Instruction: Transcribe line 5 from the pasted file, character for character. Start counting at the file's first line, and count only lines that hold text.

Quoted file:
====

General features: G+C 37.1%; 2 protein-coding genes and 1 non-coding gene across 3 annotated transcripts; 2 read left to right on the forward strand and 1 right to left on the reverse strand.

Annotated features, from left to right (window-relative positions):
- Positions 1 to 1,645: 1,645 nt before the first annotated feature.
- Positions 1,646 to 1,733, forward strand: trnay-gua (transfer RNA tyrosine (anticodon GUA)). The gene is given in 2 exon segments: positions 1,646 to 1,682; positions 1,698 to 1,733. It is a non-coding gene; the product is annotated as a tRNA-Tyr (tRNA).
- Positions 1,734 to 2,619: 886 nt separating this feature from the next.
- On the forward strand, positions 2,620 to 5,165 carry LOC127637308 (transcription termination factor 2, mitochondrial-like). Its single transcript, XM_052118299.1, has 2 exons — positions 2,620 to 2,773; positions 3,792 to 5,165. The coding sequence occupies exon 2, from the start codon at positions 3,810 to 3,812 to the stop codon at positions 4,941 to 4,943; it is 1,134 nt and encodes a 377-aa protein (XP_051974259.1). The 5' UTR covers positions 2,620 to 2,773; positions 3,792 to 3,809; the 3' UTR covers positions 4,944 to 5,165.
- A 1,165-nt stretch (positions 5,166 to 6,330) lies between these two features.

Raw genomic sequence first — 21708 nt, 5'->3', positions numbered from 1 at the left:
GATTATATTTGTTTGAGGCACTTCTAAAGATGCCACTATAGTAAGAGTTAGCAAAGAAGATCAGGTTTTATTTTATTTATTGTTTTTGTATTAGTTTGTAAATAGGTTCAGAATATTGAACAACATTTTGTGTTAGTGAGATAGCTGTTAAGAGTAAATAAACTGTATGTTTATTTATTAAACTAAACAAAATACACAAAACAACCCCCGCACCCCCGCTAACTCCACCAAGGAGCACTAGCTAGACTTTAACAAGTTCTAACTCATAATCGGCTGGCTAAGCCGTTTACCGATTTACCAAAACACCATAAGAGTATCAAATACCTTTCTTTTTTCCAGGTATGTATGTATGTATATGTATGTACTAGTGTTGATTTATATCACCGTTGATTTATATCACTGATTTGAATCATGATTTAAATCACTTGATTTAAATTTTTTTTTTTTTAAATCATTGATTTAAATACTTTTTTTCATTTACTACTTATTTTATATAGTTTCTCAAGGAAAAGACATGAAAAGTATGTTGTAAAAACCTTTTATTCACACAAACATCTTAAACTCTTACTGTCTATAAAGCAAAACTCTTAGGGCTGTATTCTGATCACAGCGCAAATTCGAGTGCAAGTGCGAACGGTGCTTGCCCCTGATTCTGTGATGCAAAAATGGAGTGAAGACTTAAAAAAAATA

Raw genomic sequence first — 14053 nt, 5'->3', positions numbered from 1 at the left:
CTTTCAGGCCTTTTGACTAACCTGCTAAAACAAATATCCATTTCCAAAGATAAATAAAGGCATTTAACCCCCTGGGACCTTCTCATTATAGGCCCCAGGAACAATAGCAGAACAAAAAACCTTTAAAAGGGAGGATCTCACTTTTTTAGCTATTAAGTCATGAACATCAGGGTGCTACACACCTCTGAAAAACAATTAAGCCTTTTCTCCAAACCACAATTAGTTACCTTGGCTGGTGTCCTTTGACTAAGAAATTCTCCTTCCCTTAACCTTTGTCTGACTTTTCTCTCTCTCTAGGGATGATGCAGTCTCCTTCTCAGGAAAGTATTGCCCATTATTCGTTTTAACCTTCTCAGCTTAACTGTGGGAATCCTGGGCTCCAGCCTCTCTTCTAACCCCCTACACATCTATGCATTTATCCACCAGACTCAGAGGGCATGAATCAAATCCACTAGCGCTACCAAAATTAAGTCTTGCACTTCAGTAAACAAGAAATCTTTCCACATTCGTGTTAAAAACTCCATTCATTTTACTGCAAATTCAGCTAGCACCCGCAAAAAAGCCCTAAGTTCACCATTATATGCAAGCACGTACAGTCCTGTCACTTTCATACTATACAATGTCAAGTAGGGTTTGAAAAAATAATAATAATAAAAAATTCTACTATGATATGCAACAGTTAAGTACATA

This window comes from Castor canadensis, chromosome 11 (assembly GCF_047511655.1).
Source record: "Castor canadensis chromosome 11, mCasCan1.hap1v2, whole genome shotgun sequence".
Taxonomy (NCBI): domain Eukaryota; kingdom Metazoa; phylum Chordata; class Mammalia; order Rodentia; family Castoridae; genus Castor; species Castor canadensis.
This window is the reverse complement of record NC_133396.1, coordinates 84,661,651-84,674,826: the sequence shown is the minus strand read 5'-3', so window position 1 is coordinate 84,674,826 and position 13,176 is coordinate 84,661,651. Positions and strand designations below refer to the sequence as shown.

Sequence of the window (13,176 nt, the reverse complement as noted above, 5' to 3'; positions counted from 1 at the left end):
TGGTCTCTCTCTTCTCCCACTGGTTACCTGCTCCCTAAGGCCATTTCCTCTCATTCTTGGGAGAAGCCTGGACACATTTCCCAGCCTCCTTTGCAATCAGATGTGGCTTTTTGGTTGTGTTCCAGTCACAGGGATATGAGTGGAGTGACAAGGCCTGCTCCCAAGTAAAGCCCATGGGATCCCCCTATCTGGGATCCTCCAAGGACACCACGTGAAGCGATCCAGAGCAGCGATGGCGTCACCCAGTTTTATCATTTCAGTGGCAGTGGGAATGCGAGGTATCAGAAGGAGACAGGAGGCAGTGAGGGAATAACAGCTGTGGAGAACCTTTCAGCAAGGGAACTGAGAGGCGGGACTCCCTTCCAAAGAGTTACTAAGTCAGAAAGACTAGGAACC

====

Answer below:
- Positions 1,734 to 2,619: 886 nt separating this feature from the next.